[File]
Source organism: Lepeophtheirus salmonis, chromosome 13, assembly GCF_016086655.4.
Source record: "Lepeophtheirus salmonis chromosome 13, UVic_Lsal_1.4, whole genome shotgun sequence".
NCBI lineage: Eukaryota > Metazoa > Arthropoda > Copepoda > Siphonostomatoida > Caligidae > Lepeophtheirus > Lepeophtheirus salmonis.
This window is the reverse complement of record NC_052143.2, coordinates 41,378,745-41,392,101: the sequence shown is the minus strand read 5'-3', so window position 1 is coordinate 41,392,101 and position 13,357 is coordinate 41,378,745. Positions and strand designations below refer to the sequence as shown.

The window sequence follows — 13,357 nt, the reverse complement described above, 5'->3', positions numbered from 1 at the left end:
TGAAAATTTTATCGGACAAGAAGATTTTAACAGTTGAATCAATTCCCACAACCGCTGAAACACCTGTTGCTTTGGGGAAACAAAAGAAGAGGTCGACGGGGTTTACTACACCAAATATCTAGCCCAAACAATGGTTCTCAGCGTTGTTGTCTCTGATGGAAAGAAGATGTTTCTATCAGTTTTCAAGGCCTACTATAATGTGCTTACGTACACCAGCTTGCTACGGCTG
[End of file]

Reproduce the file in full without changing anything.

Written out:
Source organism: Lepeophtheirus salmonis, chromosome 13, assembly GCF_016086655.4.
Source record: "Lepeophtheirus salmonis chromosome 13, UVic_Lsal_1.4, whole genome shotgun sequence".
NCBI lineage: Eukaryota > Metazoa > Arthropoda > Copepoda > Siphonostomatoida > Caligidae > Lepeophtheirus > Lepeophtheirus salmonis.
This window is the reverse complement of record NC_052143.2, coordinates 41,378,745-41,392,101: the sequence shown is the minus strand read 5'-3', so window position 1 is coordinate 41,392,101 and position 13,357 is coordinate 41,378,745. Positions and strand designations below refer to the sequence as shown.

The window sequence follows — 13,357 nt, the reverse complement described above, 5'->3', positions numbered from 1 at the left end:
TGAAAATTTTATCGGACAAGAAGATTTTAACAGTTGAATCAATTCCCACAACCGCTGAAACACCTGTTGCTTTGGGGAAACAAAAGAAGAGGTCGACGGGGTTTACTACACCAAATATCTAGCCCAAACAATGGTTCTCAGCGTTGTTGTCTCTGATGGAAAGAAGATGTTTCTATCAGTTTTCAAGGCCTACTATAATGTGCTTACGTACACCAGCTTGCTACGGCTG